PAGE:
Rules established years ago to protect South Carolina’s air, water and land are on the chopping block at the state Department of Health and Environmental Control.
The agency is proposing to repeal or loosen 20 sets of environmental rules as part of Gov. Nikki Haley’s effort to eliminate regulations that aren’t needed and that hinder businesses. A handful of health regulations also are included in the proposal.
DHEC completed its plan in May, records show, but apparently did not release it until late last week, when the agency tweeted about the proposal.
The department wants to eliminate five sets of environmental rules, including an air pollution control regulation that covers toxic air emissions and a long-standing rule overseeing construction in state rivers. The other 15 sets of rules would be amended to reduce what the agency says are regulatory burdens on businesses.
Nearly half the proposed changes would affect the disposal of garbage, hazardous waste or infectious trash.
Environmentalists said they only learned of the proposal Thursday, so they need more time to understand details. But a few concerns did surface Friday.
Upstate Forever’s Shelley Robbins said she is trying to determine how the garbage dump changes would loosen controls on the waste industry, which routinely brings out-of-state trash to South Carolina. Others questioned why a rule overseeing development in navigable waters had been targeted.
“There are in truth some regs that probably it is not bad to streamline or modernize, but imbedded are some other things we might be concerned about,” said Ann Timberlake, director of the Conservation Voters of South Carolina. “I just don’t know the specifics yet.”
Agency spokesman Jim Beasley said Friday the plan speaks for itself. He declined further comment. DHEC director Catherine Templeton said in February that she would not compromise environmental or health protection just to help businesses.
DHEC’s plan has a long way to go before the rules actually would change. They have been sent to Haley’s regulatory reform task force, which also is looking at streamlining regulations at other agencies. The task force plans a series of public meetings, beginning in mid-July, to see what people think about all of the proposed changes, said Dana Beach, a task force member and director of the S.C. Coastal Conservation League.
After that, the regulation changes would need approval in the Legislature next year, at which time lawmakers could take public comments. DHEC already has had public meetings on specific regulation changes.
“The governor is going to let the task force complete its work – and she trusts the task force, which includes environmentally conscious folks who balance her charge to make South Carolina more business friendly but also protect our state’s valuable natural resources,” governor’s office spokesman Rob Godfrey said.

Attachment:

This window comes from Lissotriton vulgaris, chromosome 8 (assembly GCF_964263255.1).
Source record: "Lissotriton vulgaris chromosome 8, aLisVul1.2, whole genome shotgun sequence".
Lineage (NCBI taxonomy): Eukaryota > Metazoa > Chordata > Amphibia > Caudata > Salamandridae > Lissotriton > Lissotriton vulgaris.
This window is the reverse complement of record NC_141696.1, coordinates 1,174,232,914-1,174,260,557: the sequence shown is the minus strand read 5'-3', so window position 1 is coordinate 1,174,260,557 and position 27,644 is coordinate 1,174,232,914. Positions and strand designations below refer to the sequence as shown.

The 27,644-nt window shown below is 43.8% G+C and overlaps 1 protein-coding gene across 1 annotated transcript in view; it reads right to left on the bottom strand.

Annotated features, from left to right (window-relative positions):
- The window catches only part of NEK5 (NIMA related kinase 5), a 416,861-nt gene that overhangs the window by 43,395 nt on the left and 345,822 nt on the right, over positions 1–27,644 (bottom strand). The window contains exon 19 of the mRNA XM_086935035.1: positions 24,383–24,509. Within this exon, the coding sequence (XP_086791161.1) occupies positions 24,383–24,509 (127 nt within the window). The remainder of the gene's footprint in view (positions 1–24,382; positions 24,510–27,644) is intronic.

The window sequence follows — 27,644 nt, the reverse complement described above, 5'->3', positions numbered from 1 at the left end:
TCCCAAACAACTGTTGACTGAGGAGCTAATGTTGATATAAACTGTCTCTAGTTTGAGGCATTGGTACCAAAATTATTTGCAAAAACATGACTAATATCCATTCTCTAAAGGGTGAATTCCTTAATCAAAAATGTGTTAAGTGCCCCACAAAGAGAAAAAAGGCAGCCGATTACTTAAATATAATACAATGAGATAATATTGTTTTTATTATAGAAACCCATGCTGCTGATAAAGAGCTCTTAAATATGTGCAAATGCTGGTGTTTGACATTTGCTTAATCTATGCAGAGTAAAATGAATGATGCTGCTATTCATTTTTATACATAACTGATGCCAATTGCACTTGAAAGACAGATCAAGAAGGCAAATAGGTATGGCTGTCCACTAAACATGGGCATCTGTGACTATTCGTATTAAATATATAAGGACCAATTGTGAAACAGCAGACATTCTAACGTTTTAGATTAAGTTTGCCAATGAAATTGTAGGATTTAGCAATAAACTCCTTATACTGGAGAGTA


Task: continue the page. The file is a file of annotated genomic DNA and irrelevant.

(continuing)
Republican Haley, who asked cabinet agencies last winter to cut unneeded regulations, hasn’t been hesitant to express disdain for rules she thinks hamper businesses. She recently vetoed funding for a program at DHEC to determine whether hospitals should prove the need to provide certain services. On Friday, DHEC said it was suspending the program for lack of funding.
On the environmental front, one of the proposed regulation repeals is an air pollution rule that limits the release of volatile organic compounds. Those compounds are suspected human carcinogens, which also can cause eye, nose and throat irritation, as well as liver, kidney and central nervous system damage, according to the U.S. Environmental Protection Agency. They are released from industrial plants, cars and a variety of other sources.
The department says a regulation limiting the compounds isn’t needed to control smog because other smog controls are in place. The rule, which requires potentially costly pollution-control equipment, is stricter than federal regulations and expensive for businesses, according to DHEC’s plan.
“This regulation places a financial burden and record-keeping, reporting and monitoring requirements on certain businesses in the state,” the proposal says.
Another regulation targeted for repeal has been used by environmentalists to challenge development projects. That rule governs construction in what are known as “navigable waters.” It is intended to ensure construction and other work in state waters does not hurt rivers and other waterways.
DHEC, however, says the navigable waters permits no longer are needed because other government agencies perform the same functions. The department says power companies, such as SCE&G and Santee Cooper, oversee shoreline development in some areas of the state. These companies manage lakes Murray, Moultrie and Marion. The U.S. Army Corps of Engineers also issues permits that “serve a substantially similar role,” DHEC documents show.
But Amy Armstrong, an attorney who runs the nonprofit S.C. Environmental Law Project, said dropping the navigable waters regulation “raises a flag” and she would like to know more.